I will never forget our arrival in Manila in my life.🛬 It was the year 2015. Exactly on the first of April, after a 9-hour flight from Dubai, we finally landed at the Ninoy Aquino International Airport in Manila.
The long flight was exhausting. When we got off a plane, jam-packed with Filipinos, everything seemed to be going smoothly up until the baggage claim. However, we got slapped for the first time with the first step out of the airport hall. “Omg, it’s so hot here”, I said. My boyfriend looked at me and said: “Yeah, but why is here such noise?”. We did not understand what was happening 🤷♀️😅 People were shouting at us and cars were honking pointlessly. Later we realized they only wanted to give us a ride in a somewhat unusual way🤔. The situation in front of the airport was a bit chaotic for us. Luckily, after a few minutes, we met our contact person.
From the airport, we had to move to a hotel in Ortigas. It’s a part of Manila about 12km from the airport. “Yeah, great, we’ll be there in twenty minutes,” we thought. After spending a while in a car, we realized it probably wouldn’t be just twenty minutes. It won’t be thirty, forty, not even fifty minutes. We asked our driver if this is normal. ”Yes po, bad traffic, haha”, he answered😅. After an hour and a half, we finally reached the hotel. At that moment I realized nothing will be as I imagined😣.
Over the following days, weeks, and months in the Philippines, I became aware of various cultural differences. I wrote down the most important things that shocked me after moving to Manila.
As I mentioned, local traffic was one of the biggest shocks for me right after arrival. In the Czech Republic, driving five kilometers will take you about ten minutes. Here, it will take you about an hour during rush hour. I’m not kidding!
Nobody follows the traffic rules here. I am suspicious they don’t even know them!🤔😅 Driving through the red light is a common thing here, even if there are pedestrians at the crosswalk. Cars generally do not yield to pedestrians. Crossing the road here is sometimes like playing Russian roulette 😅.
Another habit that shocked me is honking. Who does not honk doesn’t exist📣. It seems honking is a national sport here. Drivers use a car horn to express “watch out, I am going now!” 🚗
In front of the entrance to any building is a guard who will call you “hello ma’am/sir” and ask you to show him what is in your backpack/purse.
When I visited the shopping center for the first time, I thought: “Wow, they probably take security seriously here”. After a few more visits, however, it turned out the control of the bags is only about pretending “some” activity. Guards will casually look into your backpack, with the help of a wooden stick and the inspection is over.
If you had a gun in another pocket no one would notice.
Nevertheless, the guards are usually very nice. They smile at you in beauteous uniforms👮♂️ and usually carry a gun. However, they rarely have a trigger, so we could argue about their usability. 🤔😅
I would rather not comment on my experiences with local food here 😅.
What fascinated me was the way of dining; Filipinos share their food. Normally, in the restaurant, you can see a group of people ordering several dishes, which they then share with each other. Everyone tastes everything. This doesn’t suit us for we follow the rule “Joe doesn’t share food!”. We are simply not used to share food with other people. Another curiosity is nobody cares about in what order the meals will be served. So it often happens I get my dish and my boyfriend hungrily stares at me while I am eating.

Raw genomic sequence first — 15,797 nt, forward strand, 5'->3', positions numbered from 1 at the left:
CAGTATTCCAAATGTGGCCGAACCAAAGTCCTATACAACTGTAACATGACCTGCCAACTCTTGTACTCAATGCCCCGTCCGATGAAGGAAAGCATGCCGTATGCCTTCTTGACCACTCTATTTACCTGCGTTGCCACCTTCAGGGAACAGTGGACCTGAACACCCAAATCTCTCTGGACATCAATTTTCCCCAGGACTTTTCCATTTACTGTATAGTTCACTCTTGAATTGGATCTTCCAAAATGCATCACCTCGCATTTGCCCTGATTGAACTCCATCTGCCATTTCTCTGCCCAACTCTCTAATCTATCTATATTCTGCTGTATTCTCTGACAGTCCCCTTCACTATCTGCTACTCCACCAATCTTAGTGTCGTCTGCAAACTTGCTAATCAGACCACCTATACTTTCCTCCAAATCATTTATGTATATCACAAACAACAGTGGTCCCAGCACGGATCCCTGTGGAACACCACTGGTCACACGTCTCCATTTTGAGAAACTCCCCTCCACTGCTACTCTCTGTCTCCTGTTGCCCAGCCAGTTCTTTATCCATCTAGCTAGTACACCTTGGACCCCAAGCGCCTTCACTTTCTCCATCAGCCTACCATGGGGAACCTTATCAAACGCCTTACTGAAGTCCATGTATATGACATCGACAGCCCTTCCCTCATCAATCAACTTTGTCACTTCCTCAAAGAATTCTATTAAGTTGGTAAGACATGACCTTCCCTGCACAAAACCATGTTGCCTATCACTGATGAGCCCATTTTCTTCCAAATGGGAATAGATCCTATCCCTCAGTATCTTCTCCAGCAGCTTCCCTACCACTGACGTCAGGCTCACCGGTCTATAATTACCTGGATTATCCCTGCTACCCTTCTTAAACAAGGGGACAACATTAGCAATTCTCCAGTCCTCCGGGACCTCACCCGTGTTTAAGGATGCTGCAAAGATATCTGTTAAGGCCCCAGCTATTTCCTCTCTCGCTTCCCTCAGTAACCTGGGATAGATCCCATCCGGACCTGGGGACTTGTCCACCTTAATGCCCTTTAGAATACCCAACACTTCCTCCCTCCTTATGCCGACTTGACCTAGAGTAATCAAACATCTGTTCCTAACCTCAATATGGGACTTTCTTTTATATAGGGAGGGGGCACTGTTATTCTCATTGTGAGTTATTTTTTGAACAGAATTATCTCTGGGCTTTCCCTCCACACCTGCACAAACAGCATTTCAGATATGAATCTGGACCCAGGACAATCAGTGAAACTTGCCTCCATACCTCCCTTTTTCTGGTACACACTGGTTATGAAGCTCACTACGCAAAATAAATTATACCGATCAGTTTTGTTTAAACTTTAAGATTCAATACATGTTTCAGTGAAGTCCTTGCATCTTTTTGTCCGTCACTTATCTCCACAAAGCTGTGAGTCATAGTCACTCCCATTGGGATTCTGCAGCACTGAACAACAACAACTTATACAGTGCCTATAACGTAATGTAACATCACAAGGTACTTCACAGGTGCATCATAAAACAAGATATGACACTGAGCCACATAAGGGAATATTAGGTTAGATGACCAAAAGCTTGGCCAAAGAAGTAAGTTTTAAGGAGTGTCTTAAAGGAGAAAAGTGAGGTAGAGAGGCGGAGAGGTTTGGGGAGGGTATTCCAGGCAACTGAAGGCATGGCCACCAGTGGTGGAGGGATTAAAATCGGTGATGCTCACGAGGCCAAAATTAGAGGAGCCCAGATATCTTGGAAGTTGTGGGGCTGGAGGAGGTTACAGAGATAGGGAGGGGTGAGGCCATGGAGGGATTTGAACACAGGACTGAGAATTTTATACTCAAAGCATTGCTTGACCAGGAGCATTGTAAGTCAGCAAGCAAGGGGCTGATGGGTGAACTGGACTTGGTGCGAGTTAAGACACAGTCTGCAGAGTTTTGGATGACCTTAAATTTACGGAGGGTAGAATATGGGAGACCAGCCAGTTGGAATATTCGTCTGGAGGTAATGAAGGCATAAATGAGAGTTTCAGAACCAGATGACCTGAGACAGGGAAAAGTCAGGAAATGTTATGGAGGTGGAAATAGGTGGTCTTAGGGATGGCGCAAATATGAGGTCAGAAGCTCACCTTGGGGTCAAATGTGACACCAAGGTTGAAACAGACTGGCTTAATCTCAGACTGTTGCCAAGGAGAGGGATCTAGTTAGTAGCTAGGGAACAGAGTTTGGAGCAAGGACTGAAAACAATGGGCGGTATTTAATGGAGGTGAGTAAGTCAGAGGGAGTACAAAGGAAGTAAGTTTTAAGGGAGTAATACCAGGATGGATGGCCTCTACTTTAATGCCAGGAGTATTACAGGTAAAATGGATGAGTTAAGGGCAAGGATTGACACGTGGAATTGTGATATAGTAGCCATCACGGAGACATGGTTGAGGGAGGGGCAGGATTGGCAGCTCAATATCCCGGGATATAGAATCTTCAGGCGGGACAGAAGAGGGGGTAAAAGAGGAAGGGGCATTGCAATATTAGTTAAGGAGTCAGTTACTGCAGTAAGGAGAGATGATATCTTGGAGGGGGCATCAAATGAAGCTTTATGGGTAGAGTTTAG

Street food is a big part of Filipino culture. For foreigners, street food is a certain attraction. You will find all kinds of combinations of flavors, parts of animals that you would never have considered edible before. But it is necessary to add that each cuisine has its “specialties” that raise the eyebrows—if not the gorges.
The most famous specialty is Balut. It’s a boiled duck egg with an embryo 14-21 days old. The embryo at this age has already developed bones that are easy to bite. Sometimes it may have developed complete parts of its body, such as eyes, beak, and feathers. I haven’t found the courage to try it yet. As a matter of fact, the friends who tasted it say it is not as terrible as it seems.
When you hear someone ordering “Adidas”, don’t think they’ve just ordered a pair of sneakers from a well-known brand. This is how they call grilled chicken feet. You can find this delicacy not only on the streets but also in local restaurants. They are marinated in BBQ sauce and then grilled for a few minutes until done. Would you dare to try it?
When I first visited a drugstore, I was fascinated by products with whitening effect. Deodorants, skin moisturizers, body lotions, all products promised the same – lightening the skin 😲. I had to start laughing at how absurd this is. In Europe, women strive for tanned skin and here they want to get rid of it.🤔This trend is rooted in the old days of colonialism. The powers divided society according to skin color. People with darker skin were considered a lower class. Conversely, people with lighter skin colors were favored. Unfortunately, lighter skin is still more than just a standard of beauty here.
Despite all the struggles I had here at the beginning, I found a lot of things I like and I will miss once I leave. I will tell you about them in the next article 😊